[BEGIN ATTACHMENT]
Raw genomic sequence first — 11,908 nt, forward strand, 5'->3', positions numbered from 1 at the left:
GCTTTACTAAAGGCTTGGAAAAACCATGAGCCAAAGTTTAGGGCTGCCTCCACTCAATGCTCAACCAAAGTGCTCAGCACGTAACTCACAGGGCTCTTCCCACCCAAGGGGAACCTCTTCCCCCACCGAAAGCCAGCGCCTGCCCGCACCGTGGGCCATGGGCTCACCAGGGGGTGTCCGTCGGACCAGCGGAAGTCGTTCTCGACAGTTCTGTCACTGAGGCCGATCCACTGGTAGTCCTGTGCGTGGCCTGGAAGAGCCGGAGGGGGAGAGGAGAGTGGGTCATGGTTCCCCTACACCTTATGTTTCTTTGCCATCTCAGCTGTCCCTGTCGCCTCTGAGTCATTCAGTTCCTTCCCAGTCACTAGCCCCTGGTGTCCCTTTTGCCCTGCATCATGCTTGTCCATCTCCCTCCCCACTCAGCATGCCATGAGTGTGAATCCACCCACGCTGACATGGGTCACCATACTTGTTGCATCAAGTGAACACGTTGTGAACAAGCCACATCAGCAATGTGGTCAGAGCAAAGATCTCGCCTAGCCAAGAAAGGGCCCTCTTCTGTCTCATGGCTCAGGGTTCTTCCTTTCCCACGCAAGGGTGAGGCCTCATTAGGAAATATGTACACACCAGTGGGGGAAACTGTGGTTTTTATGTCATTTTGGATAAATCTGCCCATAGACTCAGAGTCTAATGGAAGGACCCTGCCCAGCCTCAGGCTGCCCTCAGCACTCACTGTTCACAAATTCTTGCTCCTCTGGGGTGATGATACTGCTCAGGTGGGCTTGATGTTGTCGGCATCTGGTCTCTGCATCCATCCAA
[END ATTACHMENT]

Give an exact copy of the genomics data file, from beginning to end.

Raw genomic sequence first — 11,908 nt, forward strand, 5'->3', positions numbered from 1 at the left:
GCTTTACTAAAGGCTTGGAAAAACCATGAGCCAAAGTTTAGGGCTGCCTCCACTCAATGCTCAACCAAAGTGCTCAGCACGTAACTCACAGGGCTCTTCCCACCCAAGGGGAACCTCTTCCCCCACCGAAAGCCAGCGCCTGCCCGCACCGTGGGCCATGGGCTCACCAGGGGGTGTCCGTCGGACCAGCGGAAGTCGTTCTCGACAGTTCTGTCACTGAGGCCGATCCACTGGTAGTCCTGTGCGTGGCCTGGAAGAGCCGGAGGGGGAGAGGAGAGTGGGTCATGGTTCCCCTACACCTTATGTTTCTTTGCCATCTCAGCTGTCCCTGTCGCCTCTGAGTCATTCAGTTCCTTCCCAGTCACTAGCCCCTGGTGTCCCTTTTGCCCTGCATCATGCTTGTCCATCTCCCTCCCCACTCAGCATGCCATGAGTGTGAATCCACCCACGCTGACATGGGTCACCATACTTGTTGCATCAAGTGAACACGTTGTGAACAAGCCACATCAGCAATGTGGTCAGAGCAAAGATCTCGCCTAGCCAAGAAAGGGCCCTCTTCTGTCTCATGGCTCAGGGTTCTTCCTTTCCCACGCAAGGGTGAGGCCTCATTAGGAAATATGTACACACCAGTGGGGGAAACTGTGGTTTTTATGTCATTTTGGATAAATCTGCCCATAGACTCAGAGTCTAATGGAAGGACCCTGCCCAGCCTCAGGCTGCCCTCAGCACTCACTGTTCACAAATTCTTGCTCCTCTGGGGTGATGATACTGCTCAGGTGGGCTTGATGTTGTCGGCATCTGGTCTCTGCATCCATCCAA